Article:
During the 1940s in Monaco, government officials sought to find a way of encouraging restaurateurs to provide a minimum level of service that corresponded to what a customer was ‘entitled to expect’ from a Monegasque establishment. The Losanges ratings system was the result.
What began with three diamonds (the translation of losanges) was extended to five in 2011 – an attempt to differentiate the ranking from other gastronomic guides, such as the famous Michelin production.
“The ratings were based on objective criteria related to the organisation of the restaurant – its setting, the presentation of the tables, the service from waiting and kitchen staff, the menu – but not its gastronomy. Only industry professionals are able to provide that type of insight,” says André Vatrican of the principality’s Direction de la Communication. Following advice from the Association Indépendante des Hôteliers de Monaco (AIHM), the Monegasque government met inearly 2018 to discuss the system. It wasdecided that among all of the other reviewand ratings sources – official restaurantguides, sites like TripAdvisor and socialnetworks – ‘the information provided by theLosanges was no longer required bycustomers’.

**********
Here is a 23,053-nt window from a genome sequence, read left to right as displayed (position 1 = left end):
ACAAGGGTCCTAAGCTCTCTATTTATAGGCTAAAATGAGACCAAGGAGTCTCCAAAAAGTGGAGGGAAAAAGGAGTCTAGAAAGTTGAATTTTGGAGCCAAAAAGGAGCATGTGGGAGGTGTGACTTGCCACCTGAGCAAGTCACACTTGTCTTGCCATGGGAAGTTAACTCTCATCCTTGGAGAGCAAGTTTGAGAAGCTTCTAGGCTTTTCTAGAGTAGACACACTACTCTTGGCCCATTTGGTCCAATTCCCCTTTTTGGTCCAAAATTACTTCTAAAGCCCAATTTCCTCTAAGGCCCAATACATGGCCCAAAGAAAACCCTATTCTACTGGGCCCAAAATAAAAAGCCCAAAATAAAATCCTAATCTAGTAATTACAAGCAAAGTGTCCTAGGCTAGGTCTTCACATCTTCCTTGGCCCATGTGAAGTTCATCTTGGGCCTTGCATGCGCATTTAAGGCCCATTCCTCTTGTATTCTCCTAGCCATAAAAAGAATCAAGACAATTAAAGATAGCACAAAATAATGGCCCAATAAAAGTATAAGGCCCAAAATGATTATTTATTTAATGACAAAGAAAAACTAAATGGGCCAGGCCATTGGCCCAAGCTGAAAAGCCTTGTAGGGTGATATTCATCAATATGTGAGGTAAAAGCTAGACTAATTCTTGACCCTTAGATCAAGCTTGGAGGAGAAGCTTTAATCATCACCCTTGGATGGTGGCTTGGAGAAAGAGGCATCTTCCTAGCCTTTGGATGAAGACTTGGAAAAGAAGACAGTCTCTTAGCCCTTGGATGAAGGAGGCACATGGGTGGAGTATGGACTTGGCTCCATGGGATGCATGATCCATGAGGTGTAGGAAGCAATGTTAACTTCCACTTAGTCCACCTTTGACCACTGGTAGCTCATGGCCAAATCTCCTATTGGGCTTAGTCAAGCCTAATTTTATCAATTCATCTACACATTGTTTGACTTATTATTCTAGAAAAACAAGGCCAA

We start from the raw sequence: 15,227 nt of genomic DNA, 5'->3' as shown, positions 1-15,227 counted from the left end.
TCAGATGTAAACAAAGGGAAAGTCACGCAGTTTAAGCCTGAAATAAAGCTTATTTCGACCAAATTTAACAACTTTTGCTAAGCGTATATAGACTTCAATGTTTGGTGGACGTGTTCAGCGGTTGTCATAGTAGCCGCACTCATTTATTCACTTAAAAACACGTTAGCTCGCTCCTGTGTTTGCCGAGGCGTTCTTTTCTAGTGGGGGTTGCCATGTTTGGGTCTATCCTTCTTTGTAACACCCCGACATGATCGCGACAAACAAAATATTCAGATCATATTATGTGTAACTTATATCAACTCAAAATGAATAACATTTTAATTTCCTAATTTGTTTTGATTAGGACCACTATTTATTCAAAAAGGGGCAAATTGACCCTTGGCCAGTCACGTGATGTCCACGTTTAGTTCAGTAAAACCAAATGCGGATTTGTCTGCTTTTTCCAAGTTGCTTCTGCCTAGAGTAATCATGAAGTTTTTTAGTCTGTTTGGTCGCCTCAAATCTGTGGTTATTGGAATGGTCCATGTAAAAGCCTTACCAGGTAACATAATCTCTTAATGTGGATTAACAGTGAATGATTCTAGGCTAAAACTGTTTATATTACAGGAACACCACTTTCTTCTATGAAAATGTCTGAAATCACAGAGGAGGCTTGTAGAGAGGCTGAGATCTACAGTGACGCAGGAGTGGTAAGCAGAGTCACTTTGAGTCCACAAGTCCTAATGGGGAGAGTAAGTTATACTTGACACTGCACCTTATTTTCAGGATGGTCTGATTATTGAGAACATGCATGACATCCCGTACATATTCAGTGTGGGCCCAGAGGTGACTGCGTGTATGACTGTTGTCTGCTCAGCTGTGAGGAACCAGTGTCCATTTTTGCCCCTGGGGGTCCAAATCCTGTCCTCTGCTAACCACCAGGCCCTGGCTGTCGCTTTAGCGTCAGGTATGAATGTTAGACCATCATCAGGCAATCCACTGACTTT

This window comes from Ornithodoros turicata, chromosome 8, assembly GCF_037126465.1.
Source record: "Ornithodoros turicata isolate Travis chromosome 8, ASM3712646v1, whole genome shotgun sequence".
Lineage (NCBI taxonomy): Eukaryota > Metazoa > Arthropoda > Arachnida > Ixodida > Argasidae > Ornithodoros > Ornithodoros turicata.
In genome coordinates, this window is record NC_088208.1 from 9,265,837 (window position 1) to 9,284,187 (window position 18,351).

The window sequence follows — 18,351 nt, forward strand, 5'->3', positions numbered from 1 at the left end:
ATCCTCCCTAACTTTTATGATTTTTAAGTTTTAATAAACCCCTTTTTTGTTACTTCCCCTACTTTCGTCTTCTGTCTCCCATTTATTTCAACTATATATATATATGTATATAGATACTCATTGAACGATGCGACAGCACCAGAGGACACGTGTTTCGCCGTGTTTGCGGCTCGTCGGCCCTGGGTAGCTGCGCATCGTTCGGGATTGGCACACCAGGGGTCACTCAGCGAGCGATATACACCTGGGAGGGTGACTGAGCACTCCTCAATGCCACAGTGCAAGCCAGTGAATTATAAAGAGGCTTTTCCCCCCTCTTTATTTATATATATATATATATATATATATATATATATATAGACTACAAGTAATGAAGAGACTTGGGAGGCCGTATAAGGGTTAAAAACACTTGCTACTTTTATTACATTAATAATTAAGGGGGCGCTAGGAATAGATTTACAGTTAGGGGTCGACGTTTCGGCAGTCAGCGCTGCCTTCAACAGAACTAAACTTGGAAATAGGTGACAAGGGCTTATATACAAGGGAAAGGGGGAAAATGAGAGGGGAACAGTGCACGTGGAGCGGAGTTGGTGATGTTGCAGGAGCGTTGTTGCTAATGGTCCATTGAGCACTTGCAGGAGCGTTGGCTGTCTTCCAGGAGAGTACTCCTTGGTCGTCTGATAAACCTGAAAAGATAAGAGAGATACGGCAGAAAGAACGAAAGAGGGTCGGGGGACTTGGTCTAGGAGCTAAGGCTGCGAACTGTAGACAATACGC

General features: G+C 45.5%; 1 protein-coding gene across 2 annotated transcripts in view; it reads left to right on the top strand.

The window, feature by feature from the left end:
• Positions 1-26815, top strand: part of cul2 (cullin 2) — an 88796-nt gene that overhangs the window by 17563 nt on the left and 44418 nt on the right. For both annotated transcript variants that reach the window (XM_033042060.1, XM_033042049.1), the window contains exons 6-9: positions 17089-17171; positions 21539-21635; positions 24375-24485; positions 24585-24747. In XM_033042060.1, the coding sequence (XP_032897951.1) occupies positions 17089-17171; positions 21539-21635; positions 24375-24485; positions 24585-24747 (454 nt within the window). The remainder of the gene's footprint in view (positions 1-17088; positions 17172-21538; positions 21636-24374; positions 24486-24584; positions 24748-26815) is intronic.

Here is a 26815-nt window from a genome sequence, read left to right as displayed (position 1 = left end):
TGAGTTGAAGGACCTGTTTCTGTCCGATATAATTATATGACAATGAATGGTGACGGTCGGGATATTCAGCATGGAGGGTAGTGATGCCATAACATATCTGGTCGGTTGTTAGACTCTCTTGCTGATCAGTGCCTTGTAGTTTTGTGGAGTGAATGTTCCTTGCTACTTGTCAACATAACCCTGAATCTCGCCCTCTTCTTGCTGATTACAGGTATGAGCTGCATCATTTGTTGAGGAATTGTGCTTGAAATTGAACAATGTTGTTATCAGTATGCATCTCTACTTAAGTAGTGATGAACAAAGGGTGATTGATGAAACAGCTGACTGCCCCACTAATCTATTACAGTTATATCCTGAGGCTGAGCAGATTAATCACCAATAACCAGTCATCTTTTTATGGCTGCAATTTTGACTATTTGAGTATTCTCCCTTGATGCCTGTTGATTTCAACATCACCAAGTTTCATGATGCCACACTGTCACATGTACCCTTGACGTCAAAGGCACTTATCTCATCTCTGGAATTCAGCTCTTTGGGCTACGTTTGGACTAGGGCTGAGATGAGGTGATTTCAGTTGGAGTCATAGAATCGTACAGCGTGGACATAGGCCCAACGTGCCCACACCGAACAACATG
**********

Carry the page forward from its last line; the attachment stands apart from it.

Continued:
“People don’t expect a government to provide such information anymore,” summarises Vatrican. “The government thus chose to end the Losanges system in April.” So it’s the end of the diamonds, but maybe not all forms of classification.“
A study is underway regarding the possible creation of a new label that could be similar to the Maître-Restaurateur status in France, and would set out higher requirements for restaurants with verification done by accredited inspection bodies.”
As a base, the principality’s future rankings’ criteria are: cuisine prepared in-house, menu composition, qualified waiting staff, quality of service, and the restaurant’s reputation. The new system is likely to be launched in 2019.